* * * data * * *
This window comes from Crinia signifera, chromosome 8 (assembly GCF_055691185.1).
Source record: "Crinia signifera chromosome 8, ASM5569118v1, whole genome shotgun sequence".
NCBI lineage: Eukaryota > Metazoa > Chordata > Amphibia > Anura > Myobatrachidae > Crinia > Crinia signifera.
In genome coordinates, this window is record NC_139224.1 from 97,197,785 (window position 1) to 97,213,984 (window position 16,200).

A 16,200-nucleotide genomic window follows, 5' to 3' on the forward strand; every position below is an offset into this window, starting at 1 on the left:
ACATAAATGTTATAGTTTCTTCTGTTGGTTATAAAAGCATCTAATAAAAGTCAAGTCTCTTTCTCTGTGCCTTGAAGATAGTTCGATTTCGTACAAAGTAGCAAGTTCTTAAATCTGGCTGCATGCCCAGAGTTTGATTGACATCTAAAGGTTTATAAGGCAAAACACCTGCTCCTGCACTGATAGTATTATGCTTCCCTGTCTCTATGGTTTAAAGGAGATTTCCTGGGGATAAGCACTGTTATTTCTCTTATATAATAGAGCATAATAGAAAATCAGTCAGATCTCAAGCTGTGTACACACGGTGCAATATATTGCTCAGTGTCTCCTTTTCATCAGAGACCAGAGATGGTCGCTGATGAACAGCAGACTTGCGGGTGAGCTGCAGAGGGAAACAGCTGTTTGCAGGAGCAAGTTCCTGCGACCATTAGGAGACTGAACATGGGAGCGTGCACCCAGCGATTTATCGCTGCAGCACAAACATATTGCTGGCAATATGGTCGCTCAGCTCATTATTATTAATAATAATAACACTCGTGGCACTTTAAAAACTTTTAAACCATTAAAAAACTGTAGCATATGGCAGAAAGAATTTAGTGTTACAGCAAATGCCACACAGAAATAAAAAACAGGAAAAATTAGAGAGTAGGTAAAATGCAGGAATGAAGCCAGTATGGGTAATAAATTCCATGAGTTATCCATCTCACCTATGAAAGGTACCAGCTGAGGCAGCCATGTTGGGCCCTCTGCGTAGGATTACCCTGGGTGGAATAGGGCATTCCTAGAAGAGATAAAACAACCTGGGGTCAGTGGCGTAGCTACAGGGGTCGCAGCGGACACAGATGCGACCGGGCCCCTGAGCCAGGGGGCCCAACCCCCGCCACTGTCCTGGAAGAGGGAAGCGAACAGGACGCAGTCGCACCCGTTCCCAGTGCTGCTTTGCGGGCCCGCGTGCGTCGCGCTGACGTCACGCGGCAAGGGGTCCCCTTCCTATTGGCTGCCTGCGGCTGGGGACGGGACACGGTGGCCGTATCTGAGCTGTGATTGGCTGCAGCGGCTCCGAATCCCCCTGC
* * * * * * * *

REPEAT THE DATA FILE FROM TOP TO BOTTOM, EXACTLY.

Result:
This window comes from Crinia signifera, chromosome 8 (assembly GCF_055691185.1).
Source record: "Crinia signifera chromosome 8, ASM5569118v1, whole genome shotgun sequence".
NCBI lineage: Eukaryota > Metazoa > Chordata > Amphibia > Anura > Myobatrachidae > Crinia > Crinia signifera.
In genome coordinates, this window is record NC_139224.1 from 97,197,785 (window position 1) to 97,213,984 (window position 16,200).

A 16,200-nucleotide genomic window follows, 5' to 3' on the forward strand; every position below is an offset into this window, starting at 1 on the left:
ACATAAATGTTATAGTTTCTTCTGTTGGTTATAAAAGCATCTAATAAAAGTCAAGTCTCTTTCTCTGTGCCTTGAAGATAGTTCGATTTCGTACAAAGTAGCAAGTTCTTAAATCTGGCTGCATGCCCAGAGTTTGATTGACATCTAAAGGTTTATAAGGCAAAACACCTGCTCCTGCACTGATAGTATTATGCTTCCCTGTCTCTATGGTTTAAAGGAGATTTCCTGGGGATAAGCACTGTTATTTCTCTTATATAATAGAGCATAATAGAAAATCAGTCAGATCTCAAGCTGTGTACACACGGTGCAATATATTGCTCAGTGTCTCCTTTTCATCAGAGACCAGAGATGGTCGCTGATGAACAGCAGACTTGCGGGTGAGCTGCAGAGGGAAACAGCTGTTTGCAGGAGCAAGTTCCTGCGACCATTAGGAGACTGAACATGGGAGCGTGCACCCAGCGATTTATCGCTGCAGCACAAACATATTGCTGGCAATATGGTCGCTCAGCTCATTATTATTAATAATAATAACACTCGTGGCACTTTAAAAACTTTTAAACCATTAAAAAACTGTAGCATATGGCAGAAAGAATTTAGTGTTACAGCAAATGCCACACAGAAATAAAAAACAGGAAAAATTAGAGAGTAGGTAAAATGCAGGAATGAAGCCAGTATGGGTAATAAATTCCATGAGTTATCCATCTCACCTATGAAAGGTACCAGCTGAGGCAGCCATGTTGGGCCCTCTGCGTAGGATTACCCTGGGTGGAATAGGGCATTCCTAGAAGAGATAAAACAACCTGGGGTCAGTGGCGTAGCTACAGGGGTCGCAGCGGACACAGATGCGACCGGGCCCCTGAGCCAGGGGGCCCAACCCCCGCCACTGTCCTGGAAGAGGGAAGCGAACAGGACGCAGTCGCACCCGTTCCCAGTGCTGCTTTGCGGGCCCGCGTGCGTCGCGCTGACGTCACGCGGCAAGGGGTCCCCTTCCTATTGGCTGCCTGCGGCTGGGGACGGGACACGGTGGCCGTATCTGAGCTGTGATTGGCTGCAGCGGCTCCGAATCCCCCTGC